1. Being relevant in real-time. The whole purpose of product recommendations systems is to provide relevant recommendations. This means that as stock-levels, product availability and prices change on a site, then the available recommendations should also change. However, the dilemma for many providers is that the maths involved in generating millions of recommendations is computationally very intensive and so that may force some of them to make compromises about how real-time their recommendations actually are.
2. Avoiding the impersonalisation trap. In concept, product recommendations are great as you benefit from the experience of previous users. However, there is an in-built assumption that all users are buying for themselves at all times. On that basis, it makes sense to show “people who bought X also bought Y.” However, this approach starts to break-down when users are buying for themselves and for other people – e.g. imagine a school-mum buying for herself, her husband and her daughters/sons. The kind of blind recommendations you would get from such a user, would produce out of context recommendations – e.g. a girls gymslip being recommended for a man’s work shirt. I think this trap is especially problematic for recommendation systems that are essentially “black-box” algorithms.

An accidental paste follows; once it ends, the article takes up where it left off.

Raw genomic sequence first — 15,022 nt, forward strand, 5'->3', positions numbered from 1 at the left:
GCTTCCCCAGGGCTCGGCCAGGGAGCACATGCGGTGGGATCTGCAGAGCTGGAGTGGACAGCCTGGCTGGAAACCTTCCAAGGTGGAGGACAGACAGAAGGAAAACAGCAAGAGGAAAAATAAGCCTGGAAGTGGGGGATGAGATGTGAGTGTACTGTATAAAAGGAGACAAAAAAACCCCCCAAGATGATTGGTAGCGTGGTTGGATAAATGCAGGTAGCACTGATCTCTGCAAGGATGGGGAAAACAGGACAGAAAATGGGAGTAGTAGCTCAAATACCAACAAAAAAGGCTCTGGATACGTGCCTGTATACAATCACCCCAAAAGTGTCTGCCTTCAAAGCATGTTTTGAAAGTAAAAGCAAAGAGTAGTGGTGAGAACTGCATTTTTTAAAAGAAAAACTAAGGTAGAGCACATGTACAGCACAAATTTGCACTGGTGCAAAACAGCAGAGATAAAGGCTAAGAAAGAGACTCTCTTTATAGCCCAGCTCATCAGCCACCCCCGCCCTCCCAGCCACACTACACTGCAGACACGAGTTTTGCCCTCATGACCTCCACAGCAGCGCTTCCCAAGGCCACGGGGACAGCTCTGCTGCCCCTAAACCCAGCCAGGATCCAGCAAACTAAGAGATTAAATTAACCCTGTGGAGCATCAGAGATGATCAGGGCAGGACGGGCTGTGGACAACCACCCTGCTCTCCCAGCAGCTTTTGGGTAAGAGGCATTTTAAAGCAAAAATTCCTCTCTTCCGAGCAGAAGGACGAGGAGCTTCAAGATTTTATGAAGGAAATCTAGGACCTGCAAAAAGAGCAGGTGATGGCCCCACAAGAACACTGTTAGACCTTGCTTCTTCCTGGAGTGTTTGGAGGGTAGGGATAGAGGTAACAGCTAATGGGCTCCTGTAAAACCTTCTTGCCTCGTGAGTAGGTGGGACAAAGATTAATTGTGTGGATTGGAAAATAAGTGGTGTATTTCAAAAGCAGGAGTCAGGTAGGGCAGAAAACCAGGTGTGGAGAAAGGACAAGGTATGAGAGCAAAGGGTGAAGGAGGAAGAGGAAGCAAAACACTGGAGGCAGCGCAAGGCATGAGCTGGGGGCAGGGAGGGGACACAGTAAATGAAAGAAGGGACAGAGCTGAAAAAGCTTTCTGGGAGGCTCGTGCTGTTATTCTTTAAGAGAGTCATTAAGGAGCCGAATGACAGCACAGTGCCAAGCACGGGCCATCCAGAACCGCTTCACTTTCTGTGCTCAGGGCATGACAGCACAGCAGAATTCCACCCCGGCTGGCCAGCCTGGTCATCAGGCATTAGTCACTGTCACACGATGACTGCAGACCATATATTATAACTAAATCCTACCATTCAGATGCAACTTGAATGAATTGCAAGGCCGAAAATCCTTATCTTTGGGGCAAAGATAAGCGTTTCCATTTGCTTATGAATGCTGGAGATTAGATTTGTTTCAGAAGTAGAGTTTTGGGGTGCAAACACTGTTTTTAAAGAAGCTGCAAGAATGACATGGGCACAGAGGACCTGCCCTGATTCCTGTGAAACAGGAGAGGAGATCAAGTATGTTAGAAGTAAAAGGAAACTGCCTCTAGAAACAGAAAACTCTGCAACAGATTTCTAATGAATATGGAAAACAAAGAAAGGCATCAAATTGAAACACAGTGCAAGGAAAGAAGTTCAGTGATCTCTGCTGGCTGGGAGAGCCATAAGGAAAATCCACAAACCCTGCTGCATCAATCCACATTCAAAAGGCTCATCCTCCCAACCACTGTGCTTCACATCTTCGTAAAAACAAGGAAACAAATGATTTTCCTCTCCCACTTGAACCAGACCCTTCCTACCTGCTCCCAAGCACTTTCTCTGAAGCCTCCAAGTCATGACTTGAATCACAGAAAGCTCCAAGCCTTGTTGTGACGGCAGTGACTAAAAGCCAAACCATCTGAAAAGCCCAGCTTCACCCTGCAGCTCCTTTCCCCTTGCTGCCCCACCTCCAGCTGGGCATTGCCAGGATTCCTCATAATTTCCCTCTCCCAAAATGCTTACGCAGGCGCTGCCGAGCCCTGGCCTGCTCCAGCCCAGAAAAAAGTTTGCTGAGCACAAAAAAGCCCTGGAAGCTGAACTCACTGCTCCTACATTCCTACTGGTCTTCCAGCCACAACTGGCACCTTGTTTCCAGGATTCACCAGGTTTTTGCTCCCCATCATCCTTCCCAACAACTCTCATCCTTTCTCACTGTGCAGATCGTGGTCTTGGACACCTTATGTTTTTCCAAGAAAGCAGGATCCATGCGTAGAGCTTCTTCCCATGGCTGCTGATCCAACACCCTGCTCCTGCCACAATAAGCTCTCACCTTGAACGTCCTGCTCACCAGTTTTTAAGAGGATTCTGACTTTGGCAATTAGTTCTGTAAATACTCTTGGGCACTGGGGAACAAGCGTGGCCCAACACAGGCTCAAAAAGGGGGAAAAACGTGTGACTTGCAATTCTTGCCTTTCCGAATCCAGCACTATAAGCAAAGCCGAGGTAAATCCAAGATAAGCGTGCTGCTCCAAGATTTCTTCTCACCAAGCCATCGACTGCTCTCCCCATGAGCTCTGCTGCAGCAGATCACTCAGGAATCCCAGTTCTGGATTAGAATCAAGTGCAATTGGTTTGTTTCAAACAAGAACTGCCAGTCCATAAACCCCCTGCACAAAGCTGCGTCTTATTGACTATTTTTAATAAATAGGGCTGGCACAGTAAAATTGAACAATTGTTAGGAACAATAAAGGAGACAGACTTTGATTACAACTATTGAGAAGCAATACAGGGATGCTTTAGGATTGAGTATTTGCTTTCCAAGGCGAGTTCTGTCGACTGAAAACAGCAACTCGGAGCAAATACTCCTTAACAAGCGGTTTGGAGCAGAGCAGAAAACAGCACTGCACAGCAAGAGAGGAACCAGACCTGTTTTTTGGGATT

3. Avoiding the “self-fulfilling prophecy” trap. If product recommendations on a retailer’s site are successful, then they will increase the sales for those products being recommendation. However, this can become a self-fulfilling prophecy if only products that get recommended become popular – i.e. you are in danger of cannibalising your own online sales by skewing buying behaviour to focus too heavily on only those products that are being recommended. In addition, you may now also create a problem for those products that are new to the site not having any behavioural data to drive the product recommendation for those new products.
4. De-empowering /de-skilling the merchandisers. Many online retailers will have staff who have come from a bricks & mortar store environment and are trained merchandisers. The danger here, is that by implementing an automated product recommendation system, you will de-empower and de-skill the merchandisers, who are main the people in the business who actually know how to sell product.
5. Delivering what the business actually wants. The ultimate test for all recommendation systems, is are they delivering what the business actually wants? For those that are more black box in their approach, they may deliver a quick short-term gain, but our experience with retailers suggest that eventually all retailers will want a lot more control over product recommendations and not rely on an automated system.
Question: What does the future hold for recommender systems and personalization?
Product recommendation systems will become more popular in the future, but I believe the ones that will be successful, will be those that address the 5 challenges that I have outlined above, and strive to empower the merchandisers by giving them merchandising tools that enable them to implement their real-world merchandising skills/experience in the online world.